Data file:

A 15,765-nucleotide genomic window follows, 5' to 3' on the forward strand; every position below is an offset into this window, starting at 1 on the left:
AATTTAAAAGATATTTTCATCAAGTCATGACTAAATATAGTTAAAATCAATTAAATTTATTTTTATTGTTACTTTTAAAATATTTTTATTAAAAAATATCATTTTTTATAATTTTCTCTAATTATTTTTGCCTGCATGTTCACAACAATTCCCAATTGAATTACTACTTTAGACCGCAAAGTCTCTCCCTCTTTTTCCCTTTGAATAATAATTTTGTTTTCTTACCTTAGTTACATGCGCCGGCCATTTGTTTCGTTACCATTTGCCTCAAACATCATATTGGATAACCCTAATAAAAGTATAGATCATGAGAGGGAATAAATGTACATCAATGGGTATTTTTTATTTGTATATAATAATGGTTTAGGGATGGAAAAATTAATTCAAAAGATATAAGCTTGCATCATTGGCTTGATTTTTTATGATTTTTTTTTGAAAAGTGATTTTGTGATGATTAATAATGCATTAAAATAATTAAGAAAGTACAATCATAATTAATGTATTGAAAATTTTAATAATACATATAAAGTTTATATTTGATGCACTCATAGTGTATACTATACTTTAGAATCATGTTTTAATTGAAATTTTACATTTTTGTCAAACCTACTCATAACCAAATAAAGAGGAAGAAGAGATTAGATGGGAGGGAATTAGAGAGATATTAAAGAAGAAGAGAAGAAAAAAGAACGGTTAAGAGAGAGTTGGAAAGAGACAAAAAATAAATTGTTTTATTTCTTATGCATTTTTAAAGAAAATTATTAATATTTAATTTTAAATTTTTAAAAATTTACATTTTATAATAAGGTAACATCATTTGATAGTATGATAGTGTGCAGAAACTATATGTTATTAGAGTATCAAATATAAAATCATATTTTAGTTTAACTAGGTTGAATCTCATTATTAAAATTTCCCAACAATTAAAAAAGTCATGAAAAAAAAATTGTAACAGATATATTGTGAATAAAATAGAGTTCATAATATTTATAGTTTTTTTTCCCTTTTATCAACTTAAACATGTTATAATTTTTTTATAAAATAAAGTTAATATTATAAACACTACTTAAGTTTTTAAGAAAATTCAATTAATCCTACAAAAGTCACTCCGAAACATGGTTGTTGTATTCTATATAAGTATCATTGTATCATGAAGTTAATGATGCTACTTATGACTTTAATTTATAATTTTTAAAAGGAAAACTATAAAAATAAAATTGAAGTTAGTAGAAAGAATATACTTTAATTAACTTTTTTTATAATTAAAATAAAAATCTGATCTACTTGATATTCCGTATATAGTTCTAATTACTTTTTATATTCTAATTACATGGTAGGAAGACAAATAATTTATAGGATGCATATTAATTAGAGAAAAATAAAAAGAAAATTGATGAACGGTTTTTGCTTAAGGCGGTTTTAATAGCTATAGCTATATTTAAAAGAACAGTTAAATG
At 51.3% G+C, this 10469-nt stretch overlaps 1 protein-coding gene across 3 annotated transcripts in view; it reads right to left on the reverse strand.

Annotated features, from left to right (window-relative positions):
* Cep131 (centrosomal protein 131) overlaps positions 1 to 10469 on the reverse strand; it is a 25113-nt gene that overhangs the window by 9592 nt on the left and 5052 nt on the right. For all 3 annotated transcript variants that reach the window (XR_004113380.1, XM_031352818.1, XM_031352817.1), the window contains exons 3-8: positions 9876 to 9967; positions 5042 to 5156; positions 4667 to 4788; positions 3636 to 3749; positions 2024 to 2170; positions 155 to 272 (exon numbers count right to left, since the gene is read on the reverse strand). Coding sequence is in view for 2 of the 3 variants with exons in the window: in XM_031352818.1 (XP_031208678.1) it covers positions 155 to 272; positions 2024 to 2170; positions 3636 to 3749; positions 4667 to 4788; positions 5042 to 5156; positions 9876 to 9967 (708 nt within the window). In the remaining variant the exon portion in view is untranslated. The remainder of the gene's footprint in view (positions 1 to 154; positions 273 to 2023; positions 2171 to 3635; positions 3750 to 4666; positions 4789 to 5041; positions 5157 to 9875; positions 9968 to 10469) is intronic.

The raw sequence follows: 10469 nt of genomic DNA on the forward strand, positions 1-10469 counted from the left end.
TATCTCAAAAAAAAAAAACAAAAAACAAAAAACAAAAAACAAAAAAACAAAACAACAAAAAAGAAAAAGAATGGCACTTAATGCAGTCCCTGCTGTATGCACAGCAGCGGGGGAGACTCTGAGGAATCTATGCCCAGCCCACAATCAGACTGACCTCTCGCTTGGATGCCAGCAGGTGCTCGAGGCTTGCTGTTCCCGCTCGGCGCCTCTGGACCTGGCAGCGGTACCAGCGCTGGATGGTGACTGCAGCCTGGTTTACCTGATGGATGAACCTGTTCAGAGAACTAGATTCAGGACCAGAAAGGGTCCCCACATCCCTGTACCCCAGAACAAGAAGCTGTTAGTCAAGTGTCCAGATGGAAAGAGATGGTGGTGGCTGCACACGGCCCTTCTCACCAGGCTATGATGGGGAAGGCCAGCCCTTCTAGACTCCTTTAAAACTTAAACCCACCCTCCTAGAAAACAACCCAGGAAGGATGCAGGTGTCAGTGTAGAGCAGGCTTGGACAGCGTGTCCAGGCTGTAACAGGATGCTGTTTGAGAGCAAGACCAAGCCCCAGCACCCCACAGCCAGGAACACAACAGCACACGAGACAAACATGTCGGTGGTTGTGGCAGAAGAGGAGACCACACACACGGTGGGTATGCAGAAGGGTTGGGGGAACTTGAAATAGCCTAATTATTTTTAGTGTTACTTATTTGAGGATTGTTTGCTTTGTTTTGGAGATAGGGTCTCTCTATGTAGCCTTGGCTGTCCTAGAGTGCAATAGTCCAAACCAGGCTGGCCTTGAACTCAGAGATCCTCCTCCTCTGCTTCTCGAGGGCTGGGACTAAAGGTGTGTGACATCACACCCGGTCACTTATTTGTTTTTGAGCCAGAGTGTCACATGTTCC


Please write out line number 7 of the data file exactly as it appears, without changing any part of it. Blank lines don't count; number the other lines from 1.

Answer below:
TATCTCAAAAAAAAAAAACAAAAAACAAAAAACAAAAAACAAAAAAACAAAACAACAAAAAAGAAAAAGAATGGCACTTAATGCAGTCCCTGCTGTATGCACAGCAGCGGGGGAGACTCTGAGGAATCTATGCCCAGCCCACAATCAGACTGACCTCTCGCTTGGATGCCAGCAGGTGCTCGAGGCTTGCTGTTCCCGCTCGGCGCCTCTGGACCTGGCAGCGGTACCAGCGCTGGATGGTGACTGCAGCCTGGTTTACCTGATGGATGAACCTGTTCAGAGAACTAGATTCAGGACCAGAAAGGGTCCCCACATCCCTGTACCCCAGAACAAGAAGCTGTTAGTCAAGTGTCCAGATGGAAAGAGATGGTGGTGGCTGCACACGGCCCTTCTCACCAGGCTATGATGGGGAAGGCCAGCCCTTCTAGACTCCTTTAAAACTTAAACCCACCCTCCTAGAAAACAACCCAGGAAGGATGCAGGTGTCAGTGTAGAGCAGGCTTGGACAGCGTGTCCAGGCTGTAACAGGATGCTGTTTGAGAGCAAGACCAAGCCCCAGCACCCCACAGCCAGGAACACAACAGCACACGAGACAAACATGTCGGTGGTTGTGGCAGAAGAGGAGACCACACACACGGTGGGTATGCAGAAGGGTTGGGGGAACTTGAAATAGCCTAATTATTTTTAGTGTTACTTATTTGAGGATTGTTTGCTTTGTTTTGGAGATAGGGTCTCTCTATGTAGCCTTGGCTGTCCTAGAGTGCAATAGTCCAAACCAGGCTGGCCTTGAACTCAGAGATCCTCCTCCTCTGCTTCTCGAGGGCTGGGACTAAAGGTGTGTGACATCACACCCGGTCACTTATTTGTTTTTGAGCCAGAGTGTCACATGTTCC